An outstanding element in the existing confusion was as a result of liquidity risks, which culminated into the disintegration of Bear Stearns and Northern Rock7. These two have put forward explanations that the risks involved with the reduction of liquidity had previously gone unnoticed, since they had enough capital resources back then.

The global economy faced its most serious threat since the Great Depression in 2007. For many countries, the threat was larger than the one that took place eight years earlier. Fortunately, the contours of international economic and financial cooperation were better this time. Managers went through a serious crisis, but authorities around the world acted cooperatively and forcefully to address common problems.

The challenge today is to sustain that cooperation and to learn and apply the lessons of the crisis (O’Connor 1987). Many sources have attributed different factors to this crisis; however, we lack sufficient information to discriminate among the narratives and to assign weights to them.

Thus, we are hampered in our discourse by the absence of a shared diagnosis of the origins of the crisis (Eyers 2010). In the United States and other countries, a combination of approaches involving concern for the size of institutions, regulatory limitations on certain activities of financial institutions, expansion of the perimeter of supervision, and an effective resolution mechanism for all systemically important financial institutions is needed.

Regarding these global issues, cooperation and mutual understanding are essential to achieving significant progress. Even in different jurisdictions, differences of emphasis are unavoidable (Basel Committee on Banking Supervision 1998)

Poor financial management

The financial crisis experienced globally during the years 2007 to 2009 occurred largely due to lack of proper financial management and unsuccessful policies of macroeconomics. While addressing the problem of unsuccessful enactment of policies, little is yet to be done. This is not to say that the systems responsible for regulating and supervising global financial matters were flawless.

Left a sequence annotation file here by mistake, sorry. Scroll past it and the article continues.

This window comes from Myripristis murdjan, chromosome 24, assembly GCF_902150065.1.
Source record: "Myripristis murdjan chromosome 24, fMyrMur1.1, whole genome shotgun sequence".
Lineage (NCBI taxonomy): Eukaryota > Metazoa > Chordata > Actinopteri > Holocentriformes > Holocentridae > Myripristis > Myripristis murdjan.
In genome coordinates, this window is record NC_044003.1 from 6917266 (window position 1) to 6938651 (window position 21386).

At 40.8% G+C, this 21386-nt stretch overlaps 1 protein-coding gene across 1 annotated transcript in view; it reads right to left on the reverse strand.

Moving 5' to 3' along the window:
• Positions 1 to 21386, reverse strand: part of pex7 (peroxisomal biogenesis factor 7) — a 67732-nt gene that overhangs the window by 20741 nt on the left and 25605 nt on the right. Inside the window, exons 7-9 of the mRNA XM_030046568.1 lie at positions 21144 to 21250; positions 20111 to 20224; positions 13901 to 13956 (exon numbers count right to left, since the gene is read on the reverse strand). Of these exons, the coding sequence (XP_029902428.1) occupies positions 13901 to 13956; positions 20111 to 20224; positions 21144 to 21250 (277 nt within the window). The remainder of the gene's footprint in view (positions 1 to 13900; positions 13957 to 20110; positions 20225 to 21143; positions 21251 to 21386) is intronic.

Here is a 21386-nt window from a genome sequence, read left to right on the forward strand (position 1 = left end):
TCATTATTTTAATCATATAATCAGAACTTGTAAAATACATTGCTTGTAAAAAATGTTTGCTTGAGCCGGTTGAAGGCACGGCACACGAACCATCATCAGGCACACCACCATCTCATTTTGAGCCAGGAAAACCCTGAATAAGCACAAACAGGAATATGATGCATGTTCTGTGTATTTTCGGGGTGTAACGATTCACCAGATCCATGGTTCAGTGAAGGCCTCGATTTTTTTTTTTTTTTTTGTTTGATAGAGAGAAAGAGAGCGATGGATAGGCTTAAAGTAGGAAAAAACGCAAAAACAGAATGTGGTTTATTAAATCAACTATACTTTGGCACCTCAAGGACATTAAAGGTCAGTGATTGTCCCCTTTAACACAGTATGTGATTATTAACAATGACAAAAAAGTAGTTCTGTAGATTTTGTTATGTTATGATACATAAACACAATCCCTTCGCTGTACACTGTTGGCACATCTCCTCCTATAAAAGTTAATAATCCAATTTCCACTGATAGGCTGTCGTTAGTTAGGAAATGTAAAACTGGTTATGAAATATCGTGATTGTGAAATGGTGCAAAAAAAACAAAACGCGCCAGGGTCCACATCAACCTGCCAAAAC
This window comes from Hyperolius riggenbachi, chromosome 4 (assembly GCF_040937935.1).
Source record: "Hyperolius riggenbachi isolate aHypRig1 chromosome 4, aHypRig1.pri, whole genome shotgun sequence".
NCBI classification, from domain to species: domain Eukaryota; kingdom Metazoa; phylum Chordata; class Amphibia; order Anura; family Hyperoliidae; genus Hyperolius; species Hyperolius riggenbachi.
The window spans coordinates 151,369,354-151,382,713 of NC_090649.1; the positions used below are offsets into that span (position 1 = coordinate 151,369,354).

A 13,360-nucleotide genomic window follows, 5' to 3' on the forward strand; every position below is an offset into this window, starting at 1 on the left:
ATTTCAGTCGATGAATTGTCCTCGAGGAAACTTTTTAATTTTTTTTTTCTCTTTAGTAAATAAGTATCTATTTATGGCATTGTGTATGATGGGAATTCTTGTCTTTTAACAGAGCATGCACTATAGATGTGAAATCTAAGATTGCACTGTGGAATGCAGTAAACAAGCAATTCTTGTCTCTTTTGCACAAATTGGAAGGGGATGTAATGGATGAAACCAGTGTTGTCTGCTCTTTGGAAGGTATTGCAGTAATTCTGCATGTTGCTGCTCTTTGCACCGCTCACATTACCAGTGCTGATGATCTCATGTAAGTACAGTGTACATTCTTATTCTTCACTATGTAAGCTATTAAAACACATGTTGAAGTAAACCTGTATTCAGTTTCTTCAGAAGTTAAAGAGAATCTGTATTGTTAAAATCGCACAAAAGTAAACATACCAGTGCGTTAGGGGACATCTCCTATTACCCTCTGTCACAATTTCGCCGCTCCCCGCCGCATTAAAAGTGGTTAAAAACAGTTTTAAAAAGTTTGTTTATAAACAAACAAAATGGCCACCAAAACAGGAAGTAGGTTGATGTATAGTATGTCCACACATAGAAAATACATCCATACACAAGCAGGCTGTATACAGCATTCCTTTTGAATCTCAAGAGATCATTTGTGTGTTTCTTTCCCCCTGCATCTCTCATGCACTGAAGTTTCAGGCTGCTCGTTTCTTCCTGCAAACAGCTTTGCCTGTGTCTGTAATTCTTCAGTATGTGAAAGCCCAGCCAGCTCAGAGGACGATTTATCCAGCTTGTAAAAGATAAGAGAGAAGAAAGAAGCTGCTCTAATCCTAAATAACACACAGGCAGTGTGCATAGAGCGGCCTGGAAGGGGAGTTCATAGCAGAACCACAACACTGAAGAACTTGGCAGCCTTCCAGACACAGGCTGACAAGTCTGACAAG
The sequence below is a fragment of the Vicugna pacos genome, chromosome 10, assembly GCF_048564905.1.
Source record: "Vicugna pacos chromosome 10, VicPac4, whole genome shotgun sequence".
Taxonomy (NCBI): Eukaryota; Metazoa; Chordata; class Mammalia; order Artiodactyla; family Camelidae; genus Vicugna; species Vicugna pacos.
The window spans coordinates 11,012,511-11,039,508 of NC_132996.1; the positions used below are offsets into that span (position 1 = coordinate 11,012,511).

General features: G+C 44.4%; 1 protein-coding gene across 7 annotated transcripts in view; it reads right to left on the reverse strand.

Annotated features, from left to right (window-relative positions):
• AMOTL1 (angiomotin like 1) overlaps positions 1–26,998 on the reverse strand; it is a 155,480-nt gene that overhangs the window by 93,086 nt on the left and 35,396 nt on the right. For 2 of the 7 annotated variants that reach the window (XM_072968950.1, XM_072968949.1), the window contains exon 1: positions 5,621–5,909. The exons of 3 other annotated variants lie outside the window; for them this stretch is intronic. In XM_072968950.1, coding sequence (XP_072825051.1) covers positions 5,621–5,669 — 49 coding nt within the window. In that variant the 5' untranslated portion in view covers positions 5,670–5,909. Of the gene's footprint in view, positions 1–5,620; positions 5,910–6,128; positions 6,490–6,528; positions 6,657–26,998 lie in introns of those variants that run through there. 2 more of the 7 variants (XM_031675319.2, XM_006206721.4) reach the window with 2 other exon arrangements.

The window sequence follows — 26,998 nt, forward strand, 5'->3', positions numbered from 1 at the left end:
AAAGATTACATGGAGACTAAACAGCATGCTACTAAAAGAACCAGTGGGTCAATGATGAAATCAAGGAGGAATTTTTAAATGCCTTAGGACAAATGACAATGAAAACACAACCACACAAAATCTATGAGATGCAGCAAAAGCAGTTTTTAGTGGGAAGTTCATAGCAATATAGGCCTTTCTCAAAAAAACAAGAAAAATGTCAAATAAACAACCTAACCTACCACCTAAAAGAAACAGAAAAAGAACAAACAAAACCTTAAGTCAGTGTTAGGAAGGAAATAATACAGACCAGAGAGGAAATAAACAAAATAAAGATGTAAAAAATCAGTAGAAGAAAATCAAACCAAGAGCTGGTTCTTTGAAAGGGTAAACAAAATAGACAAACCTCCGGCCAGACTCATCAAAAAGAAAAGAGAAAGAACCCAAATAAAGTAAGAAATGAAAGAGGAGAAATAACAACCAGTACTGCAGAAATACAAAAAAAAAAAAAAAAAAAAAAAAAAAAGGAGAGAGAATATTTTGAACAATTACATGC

There is an urgent need to address the uncovered structural flaws, both at global and national levels. It is high time this was done to correct the mistakes that began building up many years ago. Clearly, it has taken a crisis of this scale to realize these mistakes. Going by History, the case has always been this way.

Throughout the world, the economy performed very well, just before the sudden recession experienced in the year 2007.This trend continued for a few months through the summer season. This was a clear indication of a disaster in waiting, for leaders of government and financial institutions, both locally and internationally.

Those responsible for making policies in governments or institutions of finance understood this very well, but had to continue playing their part. Hence, there was no alarm raised to ensure proper regulation of macroeconomic levels. This resulted into deterioration of the global economy.